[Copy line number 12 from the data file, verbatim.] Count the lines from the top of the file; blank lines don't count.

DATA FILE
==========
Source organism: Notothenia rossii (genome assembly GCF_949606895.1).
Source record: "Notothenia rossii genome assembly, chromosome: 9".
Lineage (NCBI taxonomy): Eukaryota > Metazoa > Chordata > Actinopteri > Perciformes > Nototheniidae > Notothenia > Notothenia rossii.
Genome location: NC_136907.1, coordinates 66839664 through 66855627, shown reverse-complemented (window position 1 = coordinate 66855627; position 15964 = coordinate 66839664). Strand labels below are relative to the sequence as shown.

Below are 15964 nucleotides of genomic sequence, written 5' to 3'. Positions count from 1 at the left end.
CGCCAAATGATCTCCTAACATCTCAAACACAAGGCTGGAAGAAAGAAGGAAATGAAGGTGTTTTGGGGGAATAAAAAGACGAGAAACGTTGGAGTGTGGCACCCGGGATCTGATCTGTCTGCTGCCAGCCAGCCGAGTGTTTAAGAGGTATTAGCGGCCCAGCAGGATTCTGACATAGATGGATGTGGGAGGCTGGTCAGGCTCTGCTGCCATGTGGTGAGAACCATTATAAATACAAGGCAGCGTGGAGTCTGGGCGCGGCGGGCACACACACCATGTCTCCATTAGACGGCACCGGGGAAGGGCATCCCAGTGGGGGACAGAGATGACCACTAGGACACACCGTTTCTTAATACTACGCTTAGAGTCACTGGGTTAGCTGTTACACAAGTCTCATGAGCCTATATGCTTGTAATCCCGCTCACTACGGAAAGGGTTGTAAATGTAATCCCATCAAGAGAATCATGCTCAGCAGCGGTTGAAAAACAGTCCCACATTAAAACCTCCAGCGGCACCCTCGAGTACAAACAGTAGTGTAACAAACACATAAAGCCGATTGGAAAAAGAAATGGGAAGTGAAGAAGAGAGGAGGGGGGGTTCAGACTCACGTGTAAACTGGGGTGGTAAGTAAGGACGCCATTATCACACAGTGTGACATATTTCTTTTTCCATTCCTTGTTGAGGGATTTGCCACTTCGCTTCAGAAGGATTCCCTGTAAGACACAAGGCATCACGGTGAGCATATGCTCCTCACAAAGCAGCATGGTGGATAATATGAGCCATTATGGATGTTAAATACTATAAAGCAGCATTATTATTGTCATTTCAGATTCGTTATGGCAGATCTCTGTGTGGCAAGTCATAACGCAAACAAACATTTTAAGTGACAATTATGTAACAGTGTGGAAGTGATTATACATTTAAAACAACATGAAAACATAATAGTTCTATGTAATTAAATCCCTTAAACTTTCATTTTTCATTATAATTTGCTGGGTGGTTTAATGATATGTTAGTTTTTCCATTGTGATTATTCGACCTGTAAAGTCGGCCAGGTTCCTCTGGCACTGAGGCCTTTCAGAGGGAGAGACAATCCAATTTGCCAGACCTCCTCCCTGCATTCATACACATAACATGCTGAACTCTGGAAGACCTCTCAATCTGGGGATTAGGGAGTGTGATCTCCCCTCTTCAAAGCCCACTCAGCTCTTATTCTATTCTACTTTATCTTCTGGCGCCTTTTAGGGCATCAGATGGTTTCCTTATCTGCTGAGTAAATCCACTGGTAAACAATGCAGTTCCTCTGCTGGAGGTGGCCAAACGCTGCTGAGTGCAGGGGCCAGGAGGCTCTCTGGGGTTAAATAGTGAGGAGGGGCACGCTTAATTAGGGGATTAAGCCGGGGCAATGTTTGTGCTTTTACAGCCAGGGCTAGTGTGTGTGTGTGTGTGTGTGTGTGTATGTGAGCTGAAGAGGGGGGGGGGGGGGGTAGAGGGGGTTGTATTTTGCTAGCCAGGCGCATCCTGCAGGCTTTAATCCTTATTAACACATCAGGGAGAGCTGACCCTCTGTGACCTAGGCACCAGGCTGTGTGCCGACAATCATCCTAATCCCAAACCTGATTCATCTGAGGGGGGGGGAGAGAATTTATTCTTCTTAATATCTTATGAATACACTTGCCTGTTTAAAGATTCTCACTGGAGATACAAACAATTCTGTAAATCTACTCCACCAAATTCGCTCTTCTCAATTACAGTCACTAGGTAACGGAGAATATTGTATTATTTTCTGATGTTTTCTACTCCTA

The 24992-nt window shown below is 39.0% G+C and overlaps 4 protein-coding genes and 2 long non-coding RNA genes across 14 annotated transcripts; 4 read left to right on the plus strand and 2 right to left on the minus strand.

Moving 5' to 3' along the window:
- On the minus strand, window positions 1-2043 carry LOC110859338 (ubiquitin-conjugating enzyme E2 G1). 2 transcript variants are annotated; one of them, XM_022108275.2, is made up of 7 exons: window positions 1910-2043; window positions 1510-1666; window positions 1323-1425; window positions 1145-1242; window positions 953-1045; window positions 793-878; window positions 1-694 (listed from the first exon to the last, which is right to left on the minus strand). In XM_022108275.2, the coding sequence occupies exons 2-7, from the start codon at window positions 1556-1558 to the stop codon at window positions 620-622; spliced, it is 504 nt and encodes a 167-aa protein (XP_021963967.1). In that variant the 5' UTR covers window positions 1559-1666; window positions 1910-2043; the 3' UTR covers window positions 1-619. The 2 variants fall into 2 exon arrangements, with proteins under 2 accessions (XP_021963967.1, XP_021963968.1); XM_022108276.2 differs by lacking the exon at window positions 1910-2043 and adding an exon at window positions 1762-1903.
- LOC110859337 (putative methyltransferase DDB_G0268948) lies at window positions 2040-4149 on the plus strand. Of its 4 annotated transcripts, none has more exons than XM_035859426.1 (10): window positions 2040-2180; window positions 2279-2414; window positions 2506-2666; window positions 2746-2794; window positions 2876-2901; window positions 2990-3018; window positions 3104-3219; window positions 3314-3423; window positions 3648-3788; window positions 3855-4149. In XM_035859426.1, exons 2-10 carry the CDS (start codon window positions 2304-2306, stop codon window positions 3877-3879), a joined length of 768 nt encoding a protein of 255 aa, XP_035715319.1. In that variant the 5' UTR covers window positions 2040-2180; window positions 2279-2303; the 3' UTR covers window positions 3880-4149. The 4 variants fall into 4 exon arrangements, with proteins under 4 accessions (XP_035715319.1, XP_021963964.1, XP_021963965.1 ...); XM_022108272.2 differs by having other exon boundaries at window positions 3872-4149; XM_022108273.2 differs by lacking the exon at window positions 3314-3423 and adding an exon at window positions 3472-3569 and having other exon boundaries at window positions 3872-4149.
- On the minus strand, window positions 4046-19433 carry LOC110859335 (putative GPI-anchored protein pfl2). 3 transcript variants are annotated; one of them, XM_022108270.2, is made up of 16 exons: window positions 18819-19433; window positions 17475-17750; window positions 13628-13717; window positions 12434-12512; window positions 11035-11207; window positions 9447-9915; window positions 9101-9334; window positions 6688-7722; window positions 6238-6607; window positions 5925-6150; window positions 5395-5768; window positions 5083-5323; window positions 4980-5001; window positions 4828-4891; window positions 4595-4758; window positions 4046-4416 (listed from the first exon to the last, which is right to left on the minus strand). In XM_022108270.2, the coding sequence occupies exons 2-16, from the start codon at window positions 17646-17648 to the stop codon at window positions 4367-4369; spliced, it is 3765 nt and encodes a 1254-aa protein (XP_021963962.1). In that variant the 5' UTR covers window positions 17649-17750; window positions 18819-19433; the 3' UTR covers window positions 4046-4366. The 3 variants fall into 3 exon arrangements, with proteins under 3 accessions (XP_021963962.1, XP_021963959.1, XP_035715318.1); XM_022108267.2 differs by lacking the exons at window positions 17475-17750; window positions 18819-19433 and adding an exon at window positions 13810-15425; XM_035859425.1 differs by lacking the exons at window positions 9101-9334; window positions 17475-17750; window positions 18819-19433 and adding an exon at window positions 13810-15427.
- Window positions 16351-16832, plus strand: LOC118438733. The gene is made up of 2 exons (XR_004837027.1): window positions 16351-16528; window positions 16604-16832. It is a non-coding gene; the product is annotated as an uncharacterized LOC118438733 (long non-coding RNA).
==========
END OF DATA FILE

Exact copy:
- Window positions 16351-16832, plus strand: LOC118438733. The gene is made up of 2 exons (XR_004837027.1): window positions 16351-16528; window positions 16604-16832. It is a non-coding gene; the product is annotated as an uncharacterized LOC118438733 (long non-coding RNA).